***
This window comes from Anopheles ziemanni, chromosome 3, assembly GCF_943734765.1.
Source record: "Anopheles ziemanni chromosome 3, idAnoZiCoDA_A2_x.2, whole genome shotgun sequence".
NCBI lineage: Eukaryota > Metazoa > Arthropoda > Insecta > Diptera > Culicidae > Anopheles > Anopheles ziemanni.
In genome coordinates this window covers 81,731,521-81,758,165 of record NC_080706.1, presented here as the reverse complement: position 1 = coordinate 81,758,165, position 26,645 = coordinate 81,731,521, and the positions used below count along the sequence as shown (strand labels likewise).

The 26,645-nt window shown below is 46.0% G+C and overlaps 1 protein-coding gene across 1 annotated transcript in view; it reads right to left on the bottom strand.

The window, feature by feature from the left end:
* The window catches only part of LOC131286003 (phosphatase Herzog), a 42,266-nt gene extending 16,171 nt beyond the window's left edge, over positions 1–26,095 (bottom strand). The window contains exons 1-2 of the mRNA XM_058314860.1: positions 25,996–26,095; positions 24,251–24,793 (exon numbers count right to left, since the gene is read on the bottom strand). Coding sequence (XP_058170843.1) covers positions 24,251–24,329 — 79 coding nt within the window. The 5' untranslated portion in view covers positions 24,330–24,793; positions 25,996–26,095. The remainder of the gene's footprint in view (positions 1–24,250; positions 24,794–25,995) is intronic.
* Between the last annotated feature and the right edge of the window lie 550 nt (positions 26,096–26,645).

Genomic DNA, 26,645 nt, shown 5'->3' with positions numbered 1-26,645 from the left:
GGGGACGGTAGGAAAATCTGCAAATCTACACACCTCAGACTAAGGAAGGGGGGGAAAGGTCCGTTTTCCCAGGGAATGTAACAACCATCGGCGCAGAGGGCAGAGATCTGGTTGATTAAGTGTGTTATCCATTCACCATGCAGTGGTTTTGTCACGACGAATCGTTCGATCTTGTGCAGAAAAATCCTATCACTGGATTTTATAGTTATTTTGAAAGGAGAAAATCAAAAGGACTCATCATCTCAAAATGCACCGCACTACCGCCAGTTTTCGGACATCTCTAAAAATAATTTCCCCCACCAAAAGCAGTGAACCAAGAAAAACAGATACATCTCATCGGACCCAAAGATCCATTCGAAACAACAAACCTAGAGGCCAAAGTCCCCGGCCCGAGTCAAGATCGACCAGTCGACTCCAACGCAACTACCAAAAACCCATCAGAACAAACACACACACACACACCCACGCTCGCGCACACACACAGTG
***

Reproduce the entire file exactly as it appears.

This window comes from Anopheles ziemanni, chromosome 3, assembly GCF_943734765.1.
Source record: "Anopheles ziemanni chromosome 3, idAnoZiCoDA_A2_x.2, whole genome shotgun sequence".
NCBI lineage: Eukaryota > Metazoa > Arthropoda > Insecta > Diptera > Culicidae > Anopheles > Anopheles ziemanni.
In genome coordinates this window covers 81,731,521-81,758,165 of record NC_080706.1, presented here as the reverse complement: position 1 = coordinate 81,758,165, position 26,645 = coordinate 81,731,521, and the positions used below count along the sequence as shown (strand labels likewise).

The 26,645-nt window shown below is 46.0% G+C and overlaps 1 protein-coding gene across 1 annotated transcript in view; it reads right to left on the bottom strand.

The window, feature by feature from the left end:
* The window catches only part of LOC131286003 (phosphatase Herzog), a 42,266-nt gene extending 16,171 nt beyond the window's left edge, over positions 1–26,095 (bottom strand). The window contains exons 1-2 of the mRNA XM_058314860.1: positions 25,996–26,095; positions 24,251–24,793 (exon numbers count right to left, since the gene is read on the bottom strand). Coding sequence (XP_058170843.1) covers positions 24,251–24,329 — 79 coding nt within the window. The 5' untranslated portion in view covers positions 24,330–24,793; positions 25,996–26,095. The remainder of the gene's footprint in view (positions 1–24,250; positions 24,794–25,995) is intronic.
* Between the last annotated feature and the right edge of the window lie 550 nt (positions 26,096–26,645).

Genomic DNA, 26,645 nt, shown 5'->3' with positions numbered 1-26,645 from the left:
GGGGACGGTAGGAAAATCTGCAAATCTACACACCTCAGACTAAGGAAGGGGGGGAAAGGTCCGTTTTCCCAGGGAATGTAACAACCATCGGCGCAGAGGGCAGAGATCTGGTTGATTAAGTGTGTTATCCATTCACCATGCAGTGGTTTTGTCACGACGAATCGTTCGATCTTGTGCAGAAAAATCCTATCACTGGATTTTATAGTTATTTTGAAAGGAGAAAATCAAAAGGACTCATCATCTCAAAATGCACCGCACTACCGCCAGTTTTCGGACATCTCTAAAAATAATTTCCCCCACCAAAAGCAGTGAACCAAGAAAAACAGATACATCTCATCGGACCCAAAGATCCATTCGAAACAACAAACCTAGAGGCCAAAGTCCCCGGCCCGAGTCAAGATCGACCAGTCGACTCCAACGCAACTACCAAAAACCCATCAGAACAAACACACACACACACACCCACGCTCGCGCACACACACAGTG